Tuesday, April 17, 2007

When the Heart Skips, Flips, Flops or Flies

Oh, I've got rhythm, I've got music,
I got my girl, who could ask for anything more?
I've got rhythm, I've got rhythm ...

- George Gershwin

So your heart does not have perfect rhythm? You're not alone. It seems I’ve been seeing lots of folks recently with the unpleasant sensations of a racing, irregular or forceful beating of the heart in their chest, commonly called palpitations.

The diagnosis of palpitations can be perplexing if they occur very infrequently. It seems many doctors I work with almost always initially order a HOLTER MONITOR to evaluate an irregular or rapid heart rhythm. A Holter monitor records every heartbeat over (usually) a 24-hour period. The newer Holter monitors record the electrocardiogram signal digitally and are less prone to artifact caused by variations in tape speed seen with older monitors that recorded the electrocardiogram signals to recording tape. Patients are asked to record the time of any symptoms they experience on a diary to include with the recording. Unfortunately, if you do not have symptoms the day the Holter is connected, a diagnosis for your symptoms is unlikely to be identified.

More often, I have found that an EVENT RECORDER (this example: Del Mar Reynolds Medical) is more reliable at capturing the cause of intermittent palpitations. This device is about the size of a pager and continuously records your electrocardiogram from two small electrodes attached to your chest in a continuous loop-like fashion. Your heart rhythm activity is recorded in a memory buffer that continuously refreshes new heart rhythm information over old information, thereby always haveing the last minute of heart rhythm in its memory. When a symptom strikes, you can push a button on the top of the device to lock the preceding minute of the heart rhythm in the memory of the device while it records an additional minute of the electrocardiogram. Later, at a time that is convenient, the signal can be transmitted via any phone line to a reading site. The nice thing about event recorders is they ae usually issued for a month at a time, making them especially useful for intermittent rhythms. Some newer companies have event recorders that are even disposable, eliminating the administrative overhead of retrieving the devices and reducing the number of trips the patient needs to make to the office.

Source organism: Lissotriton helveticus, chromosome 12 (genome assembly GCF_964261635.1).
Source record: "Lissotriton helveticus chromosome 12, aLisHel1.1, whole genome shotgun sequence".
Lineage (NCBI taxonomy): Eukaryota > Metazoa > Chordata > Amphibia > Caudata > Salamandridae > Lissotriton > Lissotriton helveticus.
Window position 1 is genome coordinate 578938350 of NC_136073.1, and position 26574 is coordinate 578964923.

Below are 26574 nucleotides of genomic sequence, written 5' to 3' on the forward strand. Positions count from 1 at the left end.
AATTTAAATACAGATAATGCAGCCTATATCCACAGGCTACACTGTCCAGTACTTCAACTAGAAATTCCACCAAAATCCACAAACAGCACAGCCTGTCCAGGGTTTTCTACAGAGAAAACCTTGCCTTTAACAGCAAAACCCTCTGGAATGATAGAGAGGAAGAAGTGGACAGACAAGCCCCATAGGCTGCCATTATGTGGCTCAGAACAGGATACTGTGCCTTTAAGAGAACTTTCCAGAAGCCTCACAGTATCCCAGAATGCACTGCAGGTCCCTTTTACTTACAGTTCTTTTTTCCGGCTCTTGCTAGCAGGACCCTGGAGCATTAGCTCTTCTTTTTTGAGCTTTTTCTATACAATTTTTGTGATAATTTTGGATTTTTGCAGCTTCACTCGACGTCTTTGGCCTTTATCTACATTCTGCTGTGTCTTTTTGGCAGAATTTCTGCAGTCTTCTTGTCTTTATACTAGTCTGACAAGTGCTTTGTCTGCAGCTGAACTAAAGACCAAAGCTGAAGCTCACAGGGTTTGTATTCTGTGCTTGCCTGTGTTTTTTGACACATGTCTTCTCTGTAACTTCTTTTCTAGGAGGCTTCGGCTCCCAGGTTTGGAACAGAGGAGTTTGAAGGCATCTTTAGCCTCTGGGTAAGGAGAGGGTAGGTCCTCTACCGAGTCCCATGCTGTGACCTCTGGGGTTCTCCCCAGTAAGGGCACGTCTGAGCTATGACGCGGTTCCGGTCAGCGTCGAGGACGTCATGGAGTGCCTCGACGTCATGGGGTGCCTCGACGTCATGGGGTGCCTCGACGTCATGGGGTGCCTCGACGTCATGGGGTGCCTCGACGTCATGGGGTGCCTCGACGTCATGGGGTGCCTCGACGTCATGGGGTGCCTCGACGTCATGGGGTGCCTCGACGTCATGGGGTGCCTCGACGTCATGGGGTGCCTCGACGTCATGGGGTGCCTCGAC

HEART CARDS (First Call Medical), a small credit-card sized device with four electrodes on the back of it, are not my favorite recording device. While its advantages are that it is small, it only records what the heart is doing at the time the device is held to the skin over the chest. Women are not likely to use this device for obvious reasons. While patients complain to be that this can be embarrassing to use in a public space since the device emits a tone as it records, their problems are offset, to some extent, by their simplicity.

If these devices are ineffective and the diagnosis remains elusive, a rarely used device can often succeed where other devices fail: an IMPLANTABLE LOOP RECORDER (Medtronic, Inc.). This device is surgically implanted beneath the skin in a minor same-day surgical procedure under local anesthesia. Like the event recorder, it continuously records the electrocardiogram from two small electrodes on the device. If the patient feels a rhythm, they can place a small “actuator” over the device and lock the rhythm occurring before and after the symptom within the device’s computer memory. Perhaps the best feature of this device is that it can be set to “auto-trigger” for heart rhythms above or below a set cut-off value, making the need for a patient to have to capture the rhythm unnecessary. This is particularly useful for older patients. One drawback to this device is that monthly visits to your doctor should be performed to check the memory of the device to see if there is was a rhythm stored within its memory that was not perceived. Since the device only holds the last 5 episodes in its memory, heart rhythm abnormalities not perceived by the patient might be missed otherwise. Battery life of the device typically lasts 14 months and most people opt to have the device surgically removed after that time.

So next time you feel your heart doesn't have rhythm, you can always "ask for anything more."

Like one of the devices above.


1 comment:

Coimbatore Ramakrishna said...

Those are interesting medical instruments. Sadly not available or affordable by our people in India.

Good and nice to see a cardiologist finding time to write here. My heart stays warm :-)